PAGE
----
Thirty-five years on from “Here’s Johnny”, Jonathan Thompson heads to The Shining’s real-life haunted hotel to discover the truth behind the terror
It begins innocently enough: a frustrated writer takes his wife and son to an isolated hotel, looking for inspiration. Then things get very strange, very quickly.
This, of course, is the premise of The Shining – the masterful horror film starring Jack Nicholson, released 35 years ago this month. But it’s also what happened to the young author who penned the story: Stephen King.
Suffering writer’s block, King drove his wife Tabitha and their son into the Rocky Mountains one afternoon, trying to jump-start his imagination. But as night fell, they found their route blocked. They were forced to turn back to the foreboding property they’d passed earlier: The Stanley Hotel.
What followed is the stuff of horror fan lore. It was the last night before the eerie hilltop hotel shut for winter, and the King family were the only guests in the enormous 140-room property. After his wife and son retired for the night, King wandered the corridors alone, exploring the ballroom and drinking in the old-fashioned bar, served by barman Lloyd Grady – whom he later suspected to be a figment of his imagination.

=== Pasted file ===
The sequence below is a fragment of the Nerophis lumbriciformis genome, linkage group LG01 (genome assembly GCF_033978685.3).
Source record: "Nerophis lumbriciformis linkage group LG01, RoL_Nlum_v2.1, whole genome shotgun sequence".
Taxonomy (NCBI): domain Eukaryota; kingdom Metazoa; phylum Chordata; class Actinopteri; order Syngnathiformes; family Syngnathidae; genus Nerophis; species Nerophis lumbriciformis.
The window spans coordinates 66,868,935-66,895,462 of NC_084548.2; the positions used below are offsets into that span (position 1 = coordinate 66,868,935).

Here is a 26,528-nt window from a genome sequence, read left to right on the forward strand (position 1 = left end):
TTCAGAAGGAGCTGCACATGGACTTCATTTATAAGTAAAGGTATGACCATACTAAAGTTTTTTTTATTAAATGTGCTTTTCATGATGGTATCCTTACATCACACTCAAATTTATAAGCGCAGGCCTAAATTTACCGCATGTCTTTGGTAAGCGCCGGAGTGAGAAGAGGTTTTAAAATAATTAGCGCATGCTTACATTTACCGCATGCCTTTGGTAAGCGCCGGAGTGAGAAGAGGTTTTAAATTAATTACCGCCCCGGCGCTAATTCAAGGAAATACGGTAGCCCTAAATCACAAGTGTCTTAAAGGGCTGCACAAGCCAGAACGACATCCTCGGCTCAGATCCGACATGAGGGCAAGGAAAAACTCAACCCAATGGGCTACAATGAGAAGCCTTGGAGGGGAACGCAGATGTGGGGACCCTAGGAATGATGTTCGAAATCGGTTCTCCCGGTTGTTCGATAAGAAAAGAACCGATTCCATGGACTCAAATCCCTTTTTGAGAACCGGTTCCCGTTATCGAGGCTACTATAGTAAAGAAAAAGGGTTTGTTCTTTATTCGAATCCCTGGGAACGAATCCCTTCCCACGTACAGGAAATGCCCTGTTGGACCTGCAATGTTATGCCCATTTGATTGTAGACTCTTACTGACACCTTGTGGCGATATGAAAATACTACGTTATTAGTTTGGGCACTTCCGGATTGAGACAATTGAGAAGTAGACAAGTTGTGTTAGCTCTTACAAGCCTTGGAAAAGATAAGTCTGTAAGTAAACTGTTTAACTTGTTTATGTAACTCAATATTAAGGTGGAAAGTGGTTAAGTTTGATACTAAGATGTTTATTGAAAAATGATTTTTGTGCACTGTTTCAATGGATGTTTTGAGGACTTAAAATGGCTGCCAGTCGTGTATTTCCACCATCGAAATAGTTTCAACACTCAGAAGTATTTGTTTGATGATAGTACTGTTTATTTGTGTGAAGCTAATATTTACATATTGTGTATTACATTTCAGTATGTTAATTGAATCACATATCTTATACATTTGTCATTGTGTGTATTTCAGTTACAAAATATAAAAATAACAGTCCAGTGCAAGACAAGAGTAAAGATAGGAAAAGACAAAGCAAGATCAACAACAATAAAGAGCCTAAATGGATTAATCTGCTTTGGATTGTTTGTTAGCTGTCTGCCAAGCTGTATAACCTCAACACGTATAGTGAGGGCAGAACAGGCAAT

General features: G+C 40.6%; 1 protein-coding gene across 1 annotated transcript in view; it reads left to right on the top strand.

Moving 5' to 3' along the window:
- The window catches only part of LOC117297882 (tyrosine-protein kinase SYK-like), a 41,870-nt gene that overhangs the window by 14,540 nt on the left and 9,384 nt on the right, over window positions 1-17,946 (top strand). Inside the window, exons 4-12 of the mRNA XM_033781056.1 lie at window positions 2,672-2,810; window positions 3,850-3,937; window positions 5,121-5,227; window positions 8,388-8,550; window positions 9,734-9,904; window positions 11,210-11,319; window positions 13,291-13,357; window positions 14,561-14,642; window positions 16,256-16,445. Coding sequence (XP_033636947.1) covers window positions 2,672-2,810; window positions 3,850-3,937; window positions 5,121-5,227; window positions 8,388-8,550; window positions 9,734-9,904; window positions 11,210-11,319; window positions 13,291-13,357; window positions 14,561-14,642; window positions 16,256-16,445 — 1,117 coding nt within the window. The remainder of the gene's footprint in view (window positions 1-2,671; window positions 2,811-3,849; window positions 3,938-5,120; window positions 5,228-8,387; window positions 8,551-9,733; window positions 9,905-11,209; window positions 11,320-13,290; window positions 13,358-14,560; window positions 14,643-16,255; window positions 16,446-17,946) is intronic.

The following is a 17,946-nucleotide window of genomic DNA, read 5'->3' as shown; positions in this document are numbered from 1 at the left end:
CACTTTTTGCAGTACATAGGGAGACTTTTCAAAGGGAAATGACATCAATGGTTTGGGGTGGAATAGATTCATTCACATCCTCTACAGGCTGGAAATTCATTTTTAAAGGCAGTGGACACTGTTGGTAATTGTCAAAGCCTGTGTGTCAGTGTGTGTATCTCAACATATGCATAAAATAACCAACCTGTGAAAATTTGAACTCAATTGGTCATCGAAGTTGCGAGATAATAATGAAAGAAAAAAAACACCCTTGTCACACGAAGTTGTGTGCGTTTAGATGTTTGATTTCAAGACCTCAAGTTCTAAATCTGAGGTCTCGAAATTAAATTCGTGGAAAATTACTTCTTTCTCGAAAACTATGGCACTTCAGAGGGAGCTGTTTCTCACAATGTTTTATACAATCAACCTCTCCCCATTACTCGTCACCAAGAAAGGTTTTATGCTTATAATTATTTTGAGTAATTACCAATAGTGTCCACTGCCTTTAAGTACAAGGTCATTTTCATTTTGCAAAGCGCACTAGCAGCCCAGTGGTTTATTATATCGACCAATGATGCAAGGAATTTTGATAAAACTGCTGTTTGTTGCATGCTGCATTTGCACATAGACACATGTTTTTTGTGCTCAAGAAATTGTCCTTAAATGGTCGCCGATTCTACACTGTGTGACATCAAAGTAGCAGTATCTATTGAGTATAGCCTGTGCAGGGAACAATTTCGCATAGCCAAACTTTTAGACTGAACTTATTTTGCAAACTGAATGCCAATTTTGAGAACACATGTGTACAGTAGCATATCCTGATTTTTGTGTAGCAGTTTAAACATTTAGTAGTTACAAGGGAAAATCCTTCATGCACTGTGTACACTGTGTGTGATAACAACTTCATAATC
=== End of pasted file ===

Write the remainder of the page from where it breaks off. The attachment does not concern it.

After returning to his room (no217 – more of that later), King had a nightmare about a possessed fire hose trying to strangle his screaming son. When he woke, he was uncertain of what – or who – was real from the previous night. But he did have a clear idea for the beginning, middle and end of his next novel: The Shining.
More than four decades since that fateful evening, and 35 years since Stanley Kubrick’s seminal cinematic interpretation, The Stanley Hotel remains as historic, and haunted, as ever.
The Shining swiftly became a horror classic, in no small part due to its secluded setting. King rechristened it “The Overlook”, but it was clearly a copy of The Stanley – from its sprawling front porch and outmoded ballroom to its crisp Georgian architecture and even its year of completion: 1909.
The film, including its crowning “Here’s Johnny” scene, where a deranged Jack Nicholson chops down a bedroom door while hunting his wife and child, was filmed almost entirely on set in London, but even this was a loyal recreation of The Stanley, from the sweeping staircase in the lobby to the Twenties-style bar. Since its release in November 1980, fans like me have flocked up here to Estes Park, Colorado, to experience King’s muse for themselves.
Today, The Stanley embraces its terrifying reputation, with daily ghost tours and The Shining playing continuously on the hotel’s Channel 42. There’s a colossal Halloween Ball every year, and an international horror film festival each May. But the real secret of its success – as any amateur ghost hunter will tell you – is that The Shining tapped into something, or somethings, that were already here. In other words, the hauntings began before Stephen King’s visit.
Spookily, The Stanley’s most famous phantom is said to haunt the bedroom where King dreamed up his novel: No217. In 1911, the hotel’s chief housekeeper, Elizabeth Wilson, entered the room to light candles without noticing a gas leak. She blew herself – and 10 per cent of the hotel – away, but her ghost is said to linger: folding clothes and packing suitcases.